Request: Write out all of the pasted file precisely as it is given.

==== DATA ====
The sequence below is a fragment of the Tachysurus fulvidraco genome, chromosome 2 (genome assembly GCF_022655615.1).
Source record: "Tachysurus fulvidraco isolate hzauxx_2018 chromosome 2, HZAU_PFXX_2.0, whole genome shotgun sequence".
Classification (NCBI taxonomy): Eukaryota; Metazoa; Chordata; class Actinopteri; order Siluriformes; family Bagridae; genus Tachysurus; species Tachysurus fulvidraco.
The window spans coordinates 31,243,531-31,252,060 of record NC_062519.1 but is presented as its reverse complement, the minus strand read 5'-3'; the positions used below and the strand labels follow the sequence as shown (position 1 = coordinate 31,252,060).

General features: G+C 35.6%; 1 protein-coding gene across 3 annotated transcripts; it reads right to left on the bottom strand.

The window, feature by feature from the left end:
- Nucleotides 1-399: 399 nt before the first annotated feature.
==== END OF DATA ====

The sequence below is a fragment of the Tachysurus fulvidraco genome, chromosome 2 (genome assembly GCF_022655615.1).
Source record: "Tachysurus fulvidraco isolate hzauxx_2018 chromosome 2, HZAU_PFXX_2.0, whole genome shotgun sequence".
Classification (NCBI taxonomy): Eukaryota; Metazoa; Chordata; class Actinopteri; order Siluriformes; family Bagridae; genus Tachysurus; species Tachysurus fulvidraco.
The window spans coordinates 31,243,531-31,252,060 of record NC_062519.1 but is presented as its reverse complement, the minus strand read 5'-3'; the positions used below and the strand labels follow the sequence as shown (position 1 = coordinate 31,252,060).

General features: G+C 35.6%; 1 protein-coding gene across 3 annotated transcripts; it reads right to left on the bottom strand.

The window, feature by feature from the left end:
- Nucleotides 1-399: 399 nt before the first annotated feature.